Burlington wants to install more park swings for those in wheelchairs
Burlington intends to increase its inventory of playground equipment that can be used by those with disabilities.
The immediate impact of the multi-user swing set installed at Central Park, one that accommodates children in wheelchairs, shows similar equipment is needed elsewhere in Burlington, says Mayor Marianne Meed Ward in an interview with Khaled Iwamura of inhalton.com.
“We want to make sure that all of our parks and buildings are fully accessible and welcoming to all of our residents,” said the mayor adding the recent installation of the swing at the New St. park is a step in that direction. “We will be looking at other locations to see where we can install these kind of swings.”
The Central Park swing has been praised for its ease of use which allows family members to participate with their children. As well, groups that advocate on behalf of the disabled have praised Burlington’s decision to take action in providing services for all residents.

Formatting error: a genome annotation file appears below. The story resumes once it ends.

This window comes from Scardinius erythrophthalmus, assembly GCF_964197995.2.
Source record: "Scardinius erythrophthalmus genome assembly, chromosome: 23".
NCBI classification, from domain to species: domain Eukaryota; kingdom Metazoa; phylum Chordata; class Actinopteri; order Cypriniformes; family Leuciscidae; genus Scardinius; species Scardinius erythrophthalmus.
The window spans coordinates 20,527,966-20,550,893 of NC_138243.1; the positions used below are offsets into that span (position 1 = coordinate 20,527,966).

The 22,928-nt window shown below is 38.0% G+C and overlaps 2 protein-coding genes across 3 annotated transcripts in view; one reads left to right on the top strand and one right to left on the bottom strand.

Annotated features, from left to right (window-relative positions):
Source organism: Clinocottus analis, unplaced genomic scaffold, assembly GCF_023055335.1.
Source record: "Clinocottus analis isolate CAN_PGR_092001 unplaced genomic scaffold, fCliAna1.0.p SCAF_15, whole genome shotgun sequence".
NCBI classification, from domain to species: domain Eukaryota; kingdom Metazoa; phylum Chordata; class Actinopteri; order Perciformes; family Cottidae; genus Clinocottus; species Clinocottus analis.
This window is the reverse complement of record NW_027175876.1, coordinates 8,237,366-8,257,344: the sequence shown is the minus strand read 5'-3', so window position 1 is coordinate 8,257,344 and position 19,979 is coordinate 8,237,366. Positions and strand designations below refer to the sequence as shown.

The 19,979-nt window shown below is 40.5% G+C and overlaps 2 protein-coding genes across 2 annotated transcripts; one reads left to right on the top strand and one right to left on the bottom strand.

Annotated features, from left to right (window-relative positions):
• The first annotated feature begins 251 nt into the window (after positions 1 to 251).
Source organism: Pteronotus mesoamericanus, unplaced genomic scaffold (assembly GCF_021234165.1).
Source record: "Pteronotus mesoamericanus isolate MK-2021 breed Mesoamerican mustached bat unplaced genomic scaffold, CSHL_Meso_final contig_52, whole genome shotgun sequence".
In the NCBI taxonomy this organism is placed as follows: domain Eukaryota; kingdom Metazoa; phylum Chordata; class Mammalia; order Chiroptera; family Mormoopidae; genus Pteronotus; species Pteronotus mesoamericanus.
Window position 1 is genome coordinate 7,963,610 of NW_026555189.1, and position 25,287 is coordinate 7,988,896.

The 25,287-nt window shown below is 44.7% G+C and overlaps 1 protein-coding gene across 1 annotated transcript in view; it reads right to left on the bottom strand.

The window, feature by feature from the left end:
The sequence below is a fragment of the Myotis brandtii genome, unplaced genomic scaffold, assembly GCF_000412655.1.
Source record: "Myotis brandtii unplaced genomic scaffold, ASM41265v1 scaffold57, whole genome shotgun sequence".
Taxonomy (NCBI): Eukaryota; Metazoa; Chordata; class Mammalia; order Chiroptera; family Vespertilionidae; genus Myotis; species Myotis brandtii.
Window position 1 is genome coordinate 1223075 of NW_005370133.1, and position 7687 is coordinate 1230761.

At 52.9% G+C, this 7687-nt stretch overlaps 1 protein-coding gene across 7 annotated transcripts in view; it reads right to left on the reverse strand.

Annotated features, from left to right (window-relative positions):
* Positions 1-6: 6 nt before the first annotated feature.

The mayor said the City has worked closely with the volunteers of its Accessibility Advisory Committee to find the equipment that so far appears suitable to community members.
“It is one step of many that the City will do to make sure that we are fully welcoming and accessible,” she said. “When you make your City fully accessible to those who use mobility devices you make it better for the entire community
The multi-user swing at Central Park was supported through funding from the Patrick J. McNally Charitable Foundation.
As well as accommodating children in wheelchairs the swing installation also includes a communication board for those who are non-verbal. A rubber safety surface has also been set up around the swing.
The swing is the second of its kind to be installed in Ontario.insauga's Editorial Standards and Policies advertising